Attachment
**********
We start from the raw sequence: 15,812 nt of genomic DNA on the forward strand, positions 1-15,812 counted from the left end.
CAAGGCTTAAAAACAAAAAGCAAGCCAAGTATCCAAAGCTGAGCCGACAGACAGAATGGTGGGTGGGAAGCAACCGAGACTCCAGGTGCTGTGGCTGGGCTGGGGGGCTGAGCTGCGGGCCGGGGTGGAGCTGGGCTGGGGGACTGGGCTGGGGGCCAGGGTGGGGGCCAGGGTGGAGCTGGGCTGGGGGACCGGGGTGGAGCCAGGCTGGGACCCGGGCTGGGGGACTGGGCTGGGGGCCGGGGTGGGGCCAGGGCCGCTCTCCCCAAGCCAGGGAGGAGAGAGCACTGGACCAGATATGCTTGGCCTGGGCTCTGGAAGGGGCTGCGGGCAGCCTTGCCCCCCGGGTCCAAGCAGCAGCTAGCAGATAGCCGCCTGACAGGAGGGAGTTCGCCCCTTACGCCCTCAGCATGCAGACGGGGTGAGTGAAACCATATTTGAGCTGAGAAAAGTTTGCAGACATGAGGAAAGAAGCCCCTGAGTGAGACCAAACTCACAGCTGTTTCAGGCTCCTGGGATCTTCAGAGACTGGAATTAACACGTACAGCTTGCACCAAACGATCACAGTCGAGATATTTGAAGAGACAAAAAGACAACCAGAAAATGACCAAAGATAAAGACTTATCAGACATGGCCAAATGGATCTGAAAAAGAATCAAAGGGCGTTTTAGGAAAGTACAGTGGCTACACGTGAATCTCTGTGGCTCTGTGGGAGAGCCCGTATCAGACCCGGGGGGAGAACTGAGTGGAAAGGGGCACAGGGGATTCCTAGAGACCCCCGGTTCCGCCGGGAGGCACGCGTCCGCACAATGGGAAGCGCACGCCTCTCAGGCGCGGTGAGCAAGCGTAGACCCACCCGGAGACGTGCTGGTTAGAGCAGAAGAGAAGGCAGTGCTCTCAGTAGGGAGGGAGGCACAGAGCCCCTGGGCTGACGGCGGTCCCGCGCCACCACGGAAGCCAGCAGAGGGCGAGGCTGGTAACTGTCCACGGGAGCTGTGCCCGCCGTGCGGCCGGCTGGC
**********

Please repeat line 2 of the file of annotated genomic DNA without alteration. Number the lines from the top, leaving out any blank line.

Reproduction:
CAAGGCTTAAAAACAAAAAGCAAGCCAAGTATCCAAAGCTGAGCCGACAGACAGAATGGTGGGTGGGAAGCAACCGAGACTCCAGGTGCTGTGGCTGGGCTGGGGGGCTGAGCTGCGGGCCGGGGTGGAGCTGGGCTGGGGGACTGGGCTGGGGGCCAGGGTGGGGGCCAGGGTGGAGCTGGGCTGGGGGACCGGGGTGGAGCCAGGCTGGGACCCGGGCTGGGGGACTGGGCTGGGGGCCGGGGTGGGGCCAGGGCCGCTCTCCCCAAGCCAGGGAGGAGAGAGCACTGGACCAGATATGCTTGGCCTGGGCTCTGGAAGGGGCTGCGGGCAGCCTTGCCCCCCGGGTCCAAGCAGCAGCTAGCAGATAGCCGCCTGACAGGAGGGAGTTCGCCCCTTACGCCCTCAGCATGCAGACGGGGTGAGTGAAACCATATTTGAGCTGAGAAAAGTTTGCAGACATGAGGAAAGAAGCCCCTGAGTGAGACCAAACTCACAGCTGTTTCAGGCTCCTGGGATCTTCAGAGACTGGAATTAACACGTACAGCTTGCACCAAACGATCACAGTCGAGATATTTGAAGAGACAAAAAGACAACCAGAAAATGACCAAAGATAAAGACTTATCAGACATGGCCAAATGGATCTGAAAAAGAATCAAAGGGCGTTTTAGGAAAGTACAGTGGCTACACGTGAATCTCTGTGGCTCTGTGGGAGAGCCCGTATCAGACCCGGGGGGAGAACTGAGTGGAAAGGGGCACAGGGGATTCCTAGAGACCCCCGGTTCCGCCGGGAGGCACGCGTCCGCACAATGGGAAGCGCACGCCTCTCAGGCGCGGTGAGCAAGCGTAGACCCACCCGGAGACGTGCTGGTTAGAGCAGAAGAGAAGGCAGTGCTCTCAGTAGGGAGGGAGGCACAGAGCCCCTGGGCTGACGGCGGTCCCGCGCCACCACGGAAGCCAGCAGAGGGCGAGGCTGGTAACTGTCCACGGGAGCTGTGCCCGCCGTGCGGCCGGCTGGC